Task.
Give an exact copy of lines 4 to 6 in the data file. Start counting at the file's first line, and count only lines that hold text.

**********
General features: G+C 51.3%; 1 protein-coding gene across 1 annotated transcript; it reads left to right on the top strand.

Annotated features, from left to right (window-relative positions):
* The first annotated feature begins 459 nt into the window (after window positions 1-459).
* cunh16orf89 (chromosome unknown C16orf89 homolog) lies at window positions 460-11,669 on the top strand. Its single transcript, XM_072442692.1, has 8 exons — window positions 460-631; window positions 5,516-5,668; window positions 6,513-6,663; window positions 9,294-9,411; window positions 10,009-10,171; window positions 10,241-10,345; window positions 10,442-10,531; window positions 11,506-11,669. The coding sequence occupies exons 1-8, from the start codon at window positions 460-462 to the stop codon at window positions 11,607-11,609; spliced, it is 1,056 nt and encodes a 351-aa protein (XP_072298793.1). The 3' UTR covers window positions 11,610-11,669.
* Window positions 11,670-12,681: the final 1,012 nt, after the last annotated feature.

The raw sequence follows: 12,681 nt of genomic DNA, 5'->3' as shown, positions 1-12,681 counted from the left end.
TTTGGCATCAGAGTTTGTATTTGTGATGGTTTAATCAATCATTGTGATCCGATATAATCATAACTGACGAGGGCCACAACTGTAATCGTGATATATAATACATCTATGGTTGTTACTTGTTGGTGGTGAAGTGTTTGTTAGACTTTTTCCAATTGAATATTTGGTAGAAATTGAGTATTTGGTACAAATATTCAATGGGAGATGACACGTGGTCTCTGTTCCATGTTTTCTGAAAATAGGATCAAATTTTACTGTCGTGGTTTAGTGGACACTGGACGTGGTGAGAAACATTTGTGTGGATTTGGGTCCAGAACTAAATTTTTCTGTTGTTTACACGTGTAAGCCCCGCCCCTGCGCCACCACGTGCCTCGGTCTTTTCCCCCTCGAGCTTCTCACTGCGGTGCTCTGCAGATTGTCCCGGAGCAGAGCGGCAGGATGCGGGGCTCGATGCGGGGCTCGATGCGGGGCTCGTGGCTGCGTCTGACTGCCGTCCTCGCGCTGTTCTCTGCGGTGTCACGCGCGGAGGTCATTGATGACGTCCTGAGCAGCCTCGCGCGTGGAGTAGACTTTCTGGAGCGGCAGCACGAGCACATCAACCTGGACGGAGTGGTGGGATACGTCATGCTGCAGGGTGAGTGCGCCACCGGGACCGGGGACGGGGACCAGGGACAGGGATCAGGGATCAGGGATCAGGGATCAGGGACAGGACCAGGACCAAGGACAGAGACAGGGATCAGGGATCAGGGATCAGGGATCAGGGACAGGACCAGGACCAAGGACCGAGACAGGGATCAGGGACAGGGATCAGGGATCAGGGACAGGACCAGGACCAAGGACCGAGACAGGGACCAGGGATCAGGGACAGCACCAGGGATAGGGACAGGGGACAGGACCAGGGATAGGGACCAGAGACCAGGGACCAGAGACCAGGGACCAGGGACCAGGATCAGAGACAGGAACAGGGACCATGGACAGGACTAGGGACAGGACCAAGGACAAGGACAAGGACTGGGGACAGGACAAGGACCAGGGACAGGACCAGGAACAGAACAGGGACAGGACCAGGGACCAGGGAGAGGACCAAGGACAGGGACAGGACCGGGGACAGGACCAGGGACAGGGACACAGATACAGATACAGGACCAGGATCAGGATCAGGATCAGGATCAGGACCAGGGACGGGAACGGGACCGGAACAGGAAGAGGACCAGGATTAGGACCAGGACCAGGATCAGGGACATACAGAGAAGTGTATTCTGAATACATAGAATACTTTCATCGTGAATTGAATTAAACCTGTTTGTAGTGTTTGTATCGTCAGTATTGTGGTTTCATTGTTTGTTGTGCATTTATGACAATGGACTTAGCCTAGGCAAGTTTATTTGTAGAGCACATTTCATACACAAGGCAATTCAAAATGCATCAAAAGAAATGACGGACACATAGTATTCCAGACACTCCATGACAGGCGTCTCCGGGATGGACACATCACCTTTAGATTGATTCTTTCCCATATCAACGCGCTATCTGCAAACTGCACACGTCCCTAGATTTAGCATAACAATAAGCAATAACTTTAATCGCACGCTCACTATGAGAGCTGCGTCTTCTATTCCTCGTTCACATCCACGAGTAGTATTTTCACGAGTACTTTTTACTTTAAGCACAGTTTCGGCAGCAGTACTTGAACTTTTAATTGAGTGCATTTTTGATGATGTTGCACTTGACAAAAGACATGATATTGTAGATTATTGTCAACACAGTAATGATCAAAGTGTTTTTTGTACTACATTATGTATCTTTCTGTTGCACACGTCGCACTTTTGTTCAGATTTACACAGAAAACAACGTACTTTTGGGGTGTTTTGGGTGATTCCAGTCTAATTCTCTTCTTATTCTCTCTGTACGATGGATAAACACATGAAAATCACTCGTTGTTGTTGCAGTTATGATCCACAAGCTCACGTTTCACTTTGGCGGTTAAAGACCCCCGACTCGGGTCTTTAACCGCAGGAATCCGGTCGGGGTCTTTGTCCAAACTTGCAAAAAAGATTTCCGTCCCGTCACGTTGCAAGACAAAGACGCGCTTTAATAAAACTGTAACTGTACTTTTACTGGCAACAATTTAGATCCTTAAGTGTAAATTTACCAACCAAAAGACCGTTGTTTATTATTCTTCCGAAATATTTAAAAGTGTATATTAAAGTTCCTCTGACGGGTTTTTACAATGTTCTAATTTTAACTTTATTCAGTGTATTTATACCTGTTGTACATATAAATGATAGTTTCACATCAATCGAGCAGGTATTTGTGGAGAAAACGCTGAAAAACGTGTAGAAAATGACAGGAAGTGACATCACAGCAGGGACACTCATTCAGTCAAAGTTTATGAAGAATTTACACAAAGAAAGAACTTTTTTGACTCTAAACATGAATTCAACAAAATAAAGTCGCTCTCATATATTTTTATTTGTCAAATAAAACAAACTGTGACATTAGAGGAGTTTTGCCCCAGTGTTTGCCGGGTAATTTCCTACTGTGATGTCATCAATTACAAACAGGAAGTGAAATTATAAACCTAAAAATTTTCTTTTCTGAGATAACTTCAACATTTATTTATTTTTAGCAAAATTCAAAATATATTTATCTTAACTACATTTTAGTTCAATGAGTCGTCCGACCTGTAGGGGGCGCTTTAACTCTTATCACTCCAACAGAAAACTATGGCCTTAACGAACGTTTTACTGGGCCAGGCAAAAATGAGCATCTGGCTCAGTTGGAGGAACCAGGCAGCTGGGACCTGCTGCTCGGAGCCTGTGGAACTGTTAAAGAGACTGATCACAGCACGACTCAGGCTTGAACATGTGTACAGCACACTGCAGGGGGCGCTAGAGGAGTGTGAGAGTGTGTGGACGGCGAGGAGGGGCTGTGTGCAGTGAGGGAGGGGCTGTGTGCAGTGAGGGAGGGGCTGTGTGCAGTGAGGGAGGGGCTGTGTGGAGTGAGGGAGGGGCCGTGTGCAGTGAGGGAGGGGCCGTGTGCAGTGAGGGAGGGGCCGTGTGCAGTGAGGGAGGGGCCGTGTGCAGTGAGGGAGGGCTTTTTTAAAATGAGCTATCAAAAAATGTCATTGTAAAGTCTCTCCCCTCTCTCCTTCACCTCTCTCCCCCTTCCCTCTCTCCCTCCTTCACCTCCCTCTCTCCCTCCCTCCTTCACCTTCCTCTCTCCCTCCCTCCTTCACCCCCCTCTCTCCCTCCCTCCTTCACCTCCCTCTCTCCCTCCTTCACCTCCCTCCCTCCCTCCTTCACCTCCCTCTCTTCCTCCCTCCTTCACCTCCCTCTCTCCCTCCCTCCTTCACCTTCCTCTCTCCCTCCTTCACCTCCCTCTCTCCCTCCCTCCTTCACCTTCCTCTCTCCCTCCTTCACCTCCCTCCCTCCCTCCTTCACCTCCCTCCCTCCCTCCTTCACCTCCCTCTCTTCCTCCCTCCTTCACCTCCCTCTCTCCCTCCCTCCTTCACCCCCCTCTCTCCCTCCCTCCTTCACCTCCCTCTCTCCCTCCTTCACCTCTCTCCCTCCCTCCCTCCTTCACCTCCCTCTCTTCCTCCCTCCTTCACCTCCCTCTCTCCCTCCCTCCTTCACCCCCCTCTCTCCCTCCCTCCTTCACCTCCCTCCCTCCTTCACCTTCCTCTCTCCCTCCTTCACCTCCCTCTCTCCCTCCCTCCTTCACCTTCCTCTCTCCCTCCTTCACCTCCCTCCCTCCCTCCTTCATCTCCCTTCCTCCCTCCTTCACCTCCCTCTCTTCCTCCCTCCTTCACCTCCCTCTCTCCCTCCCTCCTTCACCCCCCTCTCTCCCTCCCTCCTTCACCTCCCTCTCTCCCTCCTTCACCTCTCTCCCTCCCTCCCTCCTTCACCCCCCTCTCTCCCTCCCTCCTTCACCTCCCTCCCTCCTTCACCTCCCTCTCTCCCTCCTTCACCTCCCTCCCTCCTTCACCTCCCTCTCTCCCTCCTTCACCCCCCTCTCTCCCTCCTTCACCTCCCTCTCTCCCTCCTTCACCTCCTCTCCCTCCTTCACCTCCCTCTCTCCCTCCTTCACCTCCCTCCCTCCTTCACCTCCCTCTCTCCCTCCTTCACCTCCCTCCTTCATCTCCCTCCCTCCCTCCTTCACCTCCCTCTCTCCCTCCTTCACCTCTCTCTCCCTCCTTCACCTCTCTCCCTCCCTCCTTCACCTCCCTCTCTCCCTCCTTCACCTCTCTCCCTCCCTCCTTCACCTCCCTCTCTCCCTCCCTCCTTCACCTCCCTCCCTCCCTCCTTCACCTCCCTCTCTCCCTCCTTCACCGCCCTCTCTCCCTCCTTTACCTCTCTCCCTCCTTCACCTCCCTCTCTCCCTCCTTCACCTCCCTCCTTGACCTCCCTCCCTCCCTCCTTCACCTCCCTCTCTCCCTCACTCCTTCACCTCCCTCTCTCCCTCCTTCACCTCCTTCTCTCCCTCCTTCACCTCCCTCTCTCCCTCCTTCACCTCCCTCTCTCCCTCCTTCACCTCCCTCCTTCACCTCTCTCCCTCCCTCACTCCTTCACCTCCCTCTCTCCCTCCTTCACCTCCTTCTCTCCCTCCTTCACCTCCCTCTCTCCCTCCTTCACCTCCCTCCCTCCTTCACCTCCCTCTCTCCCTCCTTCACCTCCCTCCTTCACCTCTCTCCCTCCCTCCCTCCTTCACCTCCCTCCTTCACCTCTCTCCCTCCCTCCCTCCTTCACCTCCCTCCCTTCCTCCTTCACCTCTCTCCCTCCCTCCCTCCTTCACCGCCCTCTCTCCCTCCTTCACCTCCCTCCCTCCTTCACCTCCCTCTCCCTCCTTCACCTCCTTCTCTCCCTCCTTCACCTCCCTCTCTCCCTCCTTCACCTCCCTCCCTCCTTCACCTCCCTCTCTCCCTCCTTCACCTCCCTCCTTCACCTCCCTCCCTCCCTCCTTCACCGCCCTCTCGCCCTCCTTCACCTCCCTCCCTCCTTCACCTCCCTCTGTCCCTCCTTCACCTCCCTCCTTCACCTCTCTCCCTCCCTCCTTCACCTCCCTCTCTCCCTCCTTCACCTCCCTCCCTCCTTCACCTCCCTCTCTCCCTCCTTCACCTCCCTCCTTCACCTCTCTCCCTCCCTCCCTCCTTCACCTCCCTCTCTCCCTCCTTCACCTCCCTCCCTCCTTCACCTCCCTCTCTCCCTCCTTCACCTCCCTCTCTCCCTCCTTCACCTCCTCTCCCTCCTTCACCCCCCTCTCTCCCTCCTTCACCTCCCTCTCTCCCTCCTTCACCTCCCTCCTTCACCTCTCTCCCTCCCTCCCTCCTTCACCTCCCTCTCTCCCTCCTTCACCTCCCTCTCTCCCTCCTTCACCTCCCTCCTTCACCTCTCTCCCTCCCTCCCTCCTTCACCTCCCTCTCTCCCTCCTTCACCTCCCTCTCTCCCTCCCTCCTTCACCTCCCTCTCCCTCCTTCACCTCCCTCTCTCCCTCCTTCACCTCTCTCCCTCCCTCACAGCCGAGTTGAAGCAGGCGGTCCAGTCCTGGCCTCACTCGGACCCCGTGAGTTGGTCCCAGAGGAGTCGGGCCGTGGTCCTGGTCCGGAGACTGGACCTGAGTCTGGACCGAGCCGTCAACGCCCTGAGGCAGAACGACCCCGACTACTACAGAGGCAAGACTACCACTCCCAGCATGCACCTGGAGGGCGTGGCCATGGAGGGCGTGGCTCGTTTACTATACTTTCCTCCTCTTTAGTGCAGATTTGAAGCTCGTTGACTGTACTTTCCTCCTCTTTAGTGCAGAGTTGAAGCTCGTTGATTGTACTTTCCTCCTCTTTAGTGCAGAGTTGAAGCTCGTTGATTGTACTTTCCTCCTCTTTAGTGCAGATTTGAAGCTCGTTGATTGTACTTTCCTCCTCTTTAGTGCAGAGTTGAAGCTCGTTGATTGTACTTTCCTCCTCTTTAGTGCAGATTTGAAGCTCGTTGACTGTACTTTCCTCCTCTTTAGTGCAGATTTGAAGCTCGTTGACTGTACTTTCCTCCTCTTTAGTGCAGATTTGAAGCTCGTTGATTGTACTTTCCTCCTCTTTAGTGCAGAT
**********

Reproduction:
* cunh16orf89 (chromosome unknown C16orf89 homolog) lies at window positions 460-11,669 on the top strand. Its single transcript, XM_072442692.1, has 8 exons — window positions 460-631; window positions 5,516-5,668; window positions 6,513-6,663; window positions 9,294-9,411; window positions 10,009-10,171; window positions 10,241-10,345; window positions 10,442-10,531; window positions 11,506-11,669. The coding sequence occupies exons 1-8, from the start codon at window positions 460-462 to the stop codon at window positions 11,607-11,609; spliced, it is 1,056 nt and encodes a 351-aa protein (XP_072298793.1). The 3' UTR covers window positions 11,610-11,669.
* Window positions 11,670-12,681: the final 1,012 nt, after the last annotated feature.

The raw sequence follows: 12,681 nt of genomic DNA, 5'->3' as shown, positions 1-12,681 counted from the left end.